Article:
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I confuse between 2 operation:

if(!is_active)
{
  do something here...
}

AND

if(is_active == false)
{
  do something here...
}

Which is it faster than another? And if faster, then why is it faster. Can you explain in bit operator with 0 and 1.

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3  
If this is the performance bottleneck of your program, I would like to tip my hat to you! You have an excellent optimized piece of software there, well done. –  JustSid May 6 '13 at 8:40
6  
If one was faster than the other, what do you think a compiler would do when encountering the slow version? I know what my compiler would do: it'd replace it with the fast version. It usually pays to assume that your compiler vendor is not severely brain damaged. If doing something would be extremely stupid, they're probably not doing it. –  jalf May 6 '13 at 8:40
2  
The second makes you look like a newbie. –  john May 6 '13 at 8:42
1  
the first is faster. Faster to type that is, on any keyboard that has the ! character accessible. wrt runtime performance of the program I think there are enough answers by now. –  Arne Mertz May 6 '13 at 8:45
1  
@ArneMertz Oh I don't know, you have to reach for that shift key, and then recover when you find you hit the control key, or even worse the CAPS LOCK. –  john May 6 '13 at 8:46
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8 Answers

up vote 4 down vote accepted

Both are equivalent. You can test this yourself by using the -S option, which produces assembler output into file.s. With gcc on amd64 you get for example

file.cpp:

void f()
{
    bool is_active = false;
    if(!is_active) { dosomething(); }

    if(is_active == false) { dosomething(); }
}

file.s:

...
    movzbl  -1(%rbp), %eax
    xorl    $1, %eax
    testb   %al, %al
    je  .L3
    call    _Z11dosomethingv
.L3:
    movzbl  -1(%rbp), %eax
    xorl    $1, %eax
    testb   %al, %al
    je  .L2
    call    _Z11dosomethingv
.L2:
...

You can easily see that the code is the same for both instances.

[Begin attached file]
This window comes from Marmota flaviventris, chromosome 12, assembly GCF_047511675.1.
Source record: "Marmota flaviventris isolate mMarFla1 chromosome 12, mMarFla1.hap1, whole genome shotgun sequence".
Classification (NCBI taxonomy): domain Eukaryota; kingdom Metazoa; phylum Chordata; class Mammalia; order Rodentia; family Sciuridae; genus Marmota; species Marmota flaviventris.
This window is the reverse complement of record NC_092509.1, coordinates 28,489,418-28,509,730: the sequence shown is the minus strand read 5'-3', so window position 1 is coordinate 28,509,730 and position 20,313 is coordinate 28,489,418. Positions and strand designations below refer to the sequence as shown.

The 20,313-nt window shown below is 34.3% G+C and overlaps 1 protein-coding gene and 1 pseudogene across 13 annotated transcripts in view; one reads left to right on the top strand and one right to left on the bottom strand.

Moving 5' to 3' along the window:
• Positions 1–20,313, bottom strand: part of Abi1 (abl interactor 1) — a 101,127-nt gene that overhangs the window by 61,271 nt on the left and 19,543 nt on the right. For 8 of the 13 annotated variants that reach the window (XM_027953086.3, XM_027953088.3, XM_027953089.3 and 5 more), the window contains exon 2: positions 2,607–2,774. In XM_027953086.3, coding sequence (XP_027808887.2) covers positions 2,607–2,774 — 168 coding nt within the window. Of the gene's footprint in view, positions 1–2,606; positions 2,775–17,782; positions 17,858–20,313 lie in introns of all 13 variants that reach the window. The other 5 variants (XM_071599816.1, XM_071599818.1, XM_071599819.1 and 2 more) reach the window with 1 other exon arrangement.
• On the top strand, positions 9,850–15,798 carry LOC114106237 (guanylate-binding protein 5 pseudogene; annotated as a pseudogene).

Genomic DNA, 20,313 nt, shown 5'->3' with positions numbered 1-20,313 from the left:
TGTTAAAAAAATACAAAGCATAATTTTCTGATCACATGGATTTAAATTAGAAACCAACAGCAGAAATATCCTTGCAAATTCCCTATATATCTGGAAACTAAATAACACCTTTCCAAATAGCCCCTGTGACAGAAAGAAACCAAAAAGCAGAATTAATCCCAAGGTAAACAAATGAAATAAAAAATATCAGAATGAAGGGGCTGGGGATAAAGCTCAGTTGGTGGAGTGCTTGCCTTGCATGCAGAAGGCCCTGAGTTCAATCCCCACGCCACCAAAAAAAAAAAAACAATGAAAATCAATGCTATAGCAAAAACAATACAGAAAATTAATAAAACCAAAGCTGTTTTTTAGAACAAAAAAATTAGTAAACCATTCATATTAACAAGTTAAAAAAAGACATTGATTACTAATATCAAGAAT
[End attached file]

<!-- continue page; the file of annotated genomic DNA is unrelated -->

Update to Charles Bailey's comment including compiler optimization -O2

file.cpp:

extern bool is_active;

void f()
{
    if(!is_active) { dosomething(); }
}

void g()
{
    if(is_active == false) { dosomething(); }
}

file.s:

    cmpb    $0, is_active(%rip)
    je    .L4
    rep
    ret
    .p2align 4,,10
    .p2align 3
.L4:
    jmp    _Z11dosomethingv
...
    cmpb    $0, is_active(%rip)
    je    .L7
    rep
    ret
    .p2align 4,,10
    .p2align 3
.L7:
    jmp    _Z11dosomethingv

The produced assembler code is different this time, but as expected it's same for both if statements.

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Are you compiling with optimization? I performed the same test and the generated code performed no comparisons, one call and jmp. Trivially the same test can be used in both instances and, furthermore, can be trivially optimized out. (is_active is a local variable whose address is not taken, in your example, so the call to dosomething cannot affect it.) This is not a good test of the code generated in two different cases. –  Charles Bailey May 6 '13 at 8:52
    
@CharlesBailey As with optimization, you can also put as much effort into an example as you wish. It remains a fact, that the code produced is the same. Even in your case, where everything is optimized away, in both cases. –  Olaf Dietsche May 6 '13 at 8:58
    
I'm sorry, I obviously didn't make my point clear. It's pointless to compare the two cases without compiler optimizations enabled (this isn't putting effort in, IMHO, this is just choosing the correct options for compiling 'release' code). Your test is invalid for two reasons. First, the variable being testing is initialized with a constant value so the compiler can take advantage of this in a way that it can't in general for the question being asked; second, by putting the two test cases in a single function the compiler can make optimizations that cross the boundaries of the two cases. –  Charles Bailey May 6 '13 at 9:04